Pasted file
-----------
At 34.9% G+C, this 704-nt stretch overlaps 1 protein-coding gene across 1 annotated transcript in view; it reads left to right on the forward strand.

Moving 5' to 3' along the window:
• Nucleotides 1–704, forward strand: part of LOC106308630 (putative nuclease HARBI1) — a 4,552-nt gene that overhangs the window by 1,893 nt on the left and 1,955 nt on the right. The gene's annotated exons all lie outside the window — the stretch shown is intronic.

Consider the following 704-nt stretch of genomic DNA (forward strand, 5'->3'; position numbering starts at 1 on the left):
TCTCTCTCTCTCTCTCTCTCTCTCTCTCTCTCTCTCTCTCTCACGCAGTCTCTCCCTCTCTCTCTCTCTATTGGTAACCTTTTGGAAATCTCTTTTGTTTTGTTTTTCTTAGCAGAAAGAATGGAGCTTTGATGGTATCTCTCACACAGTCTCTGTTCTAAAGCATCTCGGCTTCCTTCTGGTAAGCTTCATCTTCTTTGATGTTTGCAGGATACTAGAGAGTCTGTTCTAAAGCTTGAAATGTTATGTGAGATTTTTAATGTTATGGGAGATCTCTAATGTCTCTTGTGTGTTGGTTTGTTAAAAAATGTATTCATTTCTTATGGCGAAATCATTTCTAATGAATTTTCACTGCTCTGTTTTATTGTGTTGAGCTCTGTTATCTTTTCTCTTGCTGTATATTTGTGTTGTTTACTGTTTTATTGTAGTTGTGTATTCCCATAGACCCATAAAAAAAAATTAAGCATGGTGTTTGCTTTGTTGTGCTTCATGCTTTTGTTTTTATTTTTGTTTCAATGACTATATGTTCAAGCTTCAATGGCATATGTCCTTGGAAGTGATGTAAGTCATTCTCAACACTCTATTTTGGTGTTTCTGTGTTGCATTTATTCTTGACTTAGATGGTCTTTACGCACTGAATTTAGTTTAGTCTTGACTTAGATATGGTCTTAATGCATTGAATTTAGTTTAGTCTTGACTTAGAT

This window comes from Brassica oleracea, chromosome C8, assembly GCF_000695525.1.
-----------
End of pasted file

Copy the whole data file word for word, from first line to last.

At 34.9% G+C, this 704-nt stretch overlaps 1 protein-coding gene across 1 annotated transcript in view; it reads left to right on the forward strand.

Moving 5' to 3' along the window:
• Nucleotides 1–704, forward strand: part of LOC106308630 (putative nuclease HARBI1) — a 4,552-nt gene that overhangs the window by 1,893 nt on the left and 1,955 nt on the right. The gene's annotated exons all lie outside the window — the stretch shown is intronic.

Consider the following 704-nt stretch of genomic DNA (forward strand, 5'->3'; position numbering starts at 1 on the left):
TCTCTCTCTCTCTCTCTCTCTCTCTCTCTCTCTCTCTCTCTCACGCAGTCTCTCCCTCTCTCTCTCTCTATTGGTAACCTTTTGGAAATCTCTTTTGTTTTGTTTTTCTTAGCAGAAAGAATGGAGCTTTGATGGTATCTCTCACACAGTCTCTGTTCTAAAGCATCTCGGCTTCCTTCTGGTAAGCTTCATCTTCTTTGATGTTTGCAGGATACTAGAGAGTCTGTTCTAAAGCTTGAAATGTTATGTGAGATTTTTAATGTTATGGGAGATCTCTAATGTCTCTTGTGTGTTGGTTTGTTAAAAAATGTATTCATTTCTTATGGCGAAATCATTTCTAATGAATTTTCACTGCTCTGTTTTATTGTGTTGAGCTCTGTTATCTTTTCTCTTGCTGTATATTTGTGTTGTTTACTGTTTTATTGTAGTTGTGTATTCCCATAGACCCATAAAAAAAAATTAAGCATGGTGTTTGCTTTGTTGTGCTTCATGCTTTTGTTTTTATTTTTGTTTCAATGACTATATGTTCAAGCTTCAATGGCATATGTCCTTGGAAGTGATGTAAGTCATTCTCAACACTCTATTTTGGTGTTTCTGTGTTGCATTTATTCTTGACTTAGATGGTCTTTACGCACTGAATTTAGTTTAGTCTTGACTTAGATATGGTCTTAATGCATTGAATTTAGTTTAGTCTTGACTTAGAT

This window comes from Brassica oleracea, chromosome C8, assembly GCF_000695525.1.